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Friday, November 21, 2014


The Eagle and its ancestor incarnations have been here at the heart of Cambridge, UK since the 14th or 16th century.  To pin down the exact date ask the resident ghost.
WARM WELL LIT PLACE—The Eagle in Cambridge, England calls a section of its venerable establishment: The RAF Bar.  Located in the rear of this Corpus Christi College owned pub (managed by Greene King brewery), a bit of history is served with meals, pints and time honored lore.  It is in this bar where pilots in World War II placed their names or their graffiti on the ceiling after returning back to England from bombing runs.  They used cigarette lighters to etch their names.

Cherished ceiling Graffiti from World War II 
But the largest pub in this university city goes back a bit more than WWII.  Faithfully serving its trade since it opened in 1667 (nee “Eagle and Child,”) the pub is one of the more popular places in the centre city.  Others sipping on cask ale insist the bartender told them the inn’s roots go back to the 14th century.  No records show when The Eagle started calling itself a gastropub.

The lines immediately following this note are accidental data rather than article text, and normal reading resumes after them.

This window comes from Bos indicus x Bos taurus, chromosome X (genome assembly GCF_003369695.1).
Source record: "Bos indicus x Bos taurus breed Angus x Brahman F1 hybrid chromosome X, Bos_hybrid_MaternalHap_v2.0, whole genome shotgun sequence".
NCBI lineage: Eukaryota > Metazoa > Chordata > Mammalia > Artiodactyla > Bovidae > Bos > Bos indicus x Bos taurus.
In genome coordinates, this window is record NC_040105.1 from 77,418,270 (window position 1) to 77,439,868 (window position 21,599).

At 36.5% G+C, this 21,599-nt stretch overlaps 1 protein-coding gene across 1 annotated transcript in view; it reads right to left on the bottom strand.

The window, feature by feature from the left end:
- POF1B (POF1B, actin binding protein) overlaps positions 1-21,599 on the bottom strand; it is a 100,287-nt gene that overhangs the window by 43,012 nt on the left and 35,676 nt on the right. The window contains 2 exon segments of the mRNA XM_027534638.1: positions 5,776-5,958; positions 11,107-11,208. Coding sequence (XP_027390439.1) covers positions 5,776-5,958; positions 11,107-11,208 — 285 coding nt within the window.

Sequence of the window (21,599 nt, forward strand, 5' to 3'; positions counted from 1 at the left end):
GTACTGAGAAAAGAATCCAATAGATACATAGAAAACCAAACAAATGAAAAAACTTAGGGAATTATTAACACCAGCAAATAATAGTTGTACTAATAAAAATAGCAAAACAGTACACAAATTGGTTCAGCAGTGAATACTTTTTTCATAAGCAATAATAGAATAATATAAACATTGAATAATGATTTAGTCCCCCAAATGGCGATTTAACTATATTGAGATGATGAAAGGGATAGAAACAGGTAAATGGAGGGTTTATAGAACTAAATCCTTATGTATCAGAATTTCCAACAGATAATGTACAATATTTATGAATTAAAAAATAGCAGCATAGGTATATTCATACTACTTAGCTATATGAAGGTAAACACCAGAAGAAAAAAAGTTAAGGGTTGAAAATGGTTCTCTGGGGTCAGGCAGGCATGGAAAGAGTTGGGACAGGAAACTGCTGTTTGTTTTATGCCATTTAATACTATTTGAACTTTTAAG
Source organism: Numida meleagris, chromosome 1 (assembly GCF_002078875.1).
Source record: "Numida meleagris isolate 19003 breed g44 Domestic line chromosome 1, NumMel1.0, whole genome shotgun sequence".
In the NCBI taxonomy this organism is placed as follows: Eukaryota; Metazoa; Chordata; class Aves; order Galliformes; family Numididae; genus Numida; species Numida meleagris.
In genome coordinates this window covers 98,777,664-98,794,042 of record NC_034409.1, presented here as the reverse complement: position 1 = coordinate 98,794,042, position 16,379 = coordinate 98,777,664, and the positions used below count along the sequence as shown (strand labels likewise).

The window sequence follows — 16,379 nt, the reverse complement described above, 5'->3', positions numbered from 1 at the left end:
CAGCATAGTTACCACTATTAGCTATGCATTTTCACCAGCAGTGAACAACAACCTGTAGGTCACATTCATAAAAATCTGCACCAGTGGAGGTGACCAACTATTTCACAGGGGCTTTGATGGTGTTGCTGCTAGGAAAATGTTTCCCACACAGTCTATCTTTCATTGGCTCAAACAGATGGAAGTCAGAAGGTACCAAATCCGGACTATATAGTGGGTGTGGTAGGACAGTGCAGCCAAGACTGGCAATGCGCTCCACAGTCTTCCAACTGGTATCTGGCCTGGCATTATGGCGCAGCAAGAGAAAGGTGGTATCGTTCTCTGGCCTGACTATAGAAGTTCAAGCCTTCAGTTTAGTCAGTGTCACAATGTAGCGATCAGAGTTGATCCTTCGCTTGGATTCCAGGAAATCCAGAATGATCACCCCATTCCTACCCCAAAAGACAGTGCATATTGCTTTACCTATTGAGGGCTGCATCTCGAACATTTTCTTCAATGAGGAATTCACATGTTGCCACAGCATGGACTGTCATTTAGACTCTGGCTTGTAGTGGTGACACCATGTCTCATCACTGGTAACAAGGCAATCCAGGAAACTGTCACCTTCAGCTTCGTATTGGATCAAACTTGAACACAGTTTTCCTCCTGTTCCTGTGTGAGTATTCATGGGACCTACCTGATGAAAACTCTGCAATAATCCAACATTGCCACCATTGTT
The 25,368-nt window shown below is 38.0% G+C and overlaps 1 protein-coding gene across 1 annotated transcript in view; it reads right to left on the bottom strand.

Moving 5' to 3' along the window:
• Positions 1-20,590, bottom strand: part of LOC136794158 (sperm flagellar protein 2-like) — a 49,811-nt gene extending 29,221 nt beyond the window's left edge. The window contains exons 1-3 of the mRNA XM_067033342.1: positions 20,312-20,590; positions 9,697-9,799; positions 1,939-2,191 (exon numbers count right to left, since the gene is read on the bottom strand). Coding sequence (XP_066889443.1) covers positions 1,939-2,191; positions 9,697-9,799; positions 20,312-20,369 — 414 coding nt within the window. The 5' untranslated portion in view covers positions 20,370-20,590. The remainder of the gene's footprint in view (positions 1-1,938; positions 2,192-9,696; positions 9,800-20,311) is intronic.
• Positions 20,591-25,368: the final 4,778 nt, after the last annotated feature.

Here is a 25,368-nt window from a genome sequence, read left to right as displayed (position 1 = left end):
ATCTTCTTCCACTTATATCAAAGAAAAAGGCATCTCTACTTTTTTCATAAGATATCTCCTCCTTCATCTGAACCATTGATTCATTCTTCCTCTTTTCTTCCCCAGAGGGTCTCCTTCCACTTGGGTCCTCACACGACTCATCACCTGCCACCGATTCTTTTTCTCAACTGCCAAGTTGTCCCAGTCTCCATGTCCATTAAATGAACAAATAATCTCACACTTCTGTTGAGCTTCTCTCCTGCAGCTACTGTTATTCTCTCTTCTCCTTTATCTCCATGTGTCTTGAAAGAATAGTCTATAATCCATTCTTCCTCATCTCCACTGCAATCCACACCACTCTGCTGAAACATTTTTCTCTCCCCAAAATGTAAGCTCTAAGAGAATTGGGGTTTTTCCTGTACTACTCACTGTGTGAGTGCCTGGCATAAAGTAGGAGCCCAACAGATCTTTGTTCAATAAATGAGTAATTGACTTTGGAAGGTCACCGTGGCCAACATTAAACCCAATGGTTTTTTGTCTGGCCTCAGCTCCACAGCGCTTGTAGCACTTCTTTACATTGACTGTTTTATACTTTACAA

Maybe so, but a newer slice of urban legend has it that in 1953 two future Nobelists Frances Crick and James Watson burst into The Eagle from a nearby lab to alert the world and the pub’s midday crowd that they unlocked the secrets of the double helix: DNA.  A blue plaque near the front door to the Eagle’s Pub commemorates that announcement.

Regulars to the pub include at least one ghost.  Some flesh and blooders complain that the place is a tourist trap, but that’s before they meet the ghost. Fortunately for the complainers there are other pubs in Cambridge, who might serve them.

Pillar to Post’s faithful correspondent favored the Eagle’s DNA on tap.  And, judging from expense reports stayed for dinner and purchased a few rounds for the locals.  Carpe Diem.

The Eagle
8 Benet Street (north side)
Cambridge CB2 3QN, UK
O1223 505020

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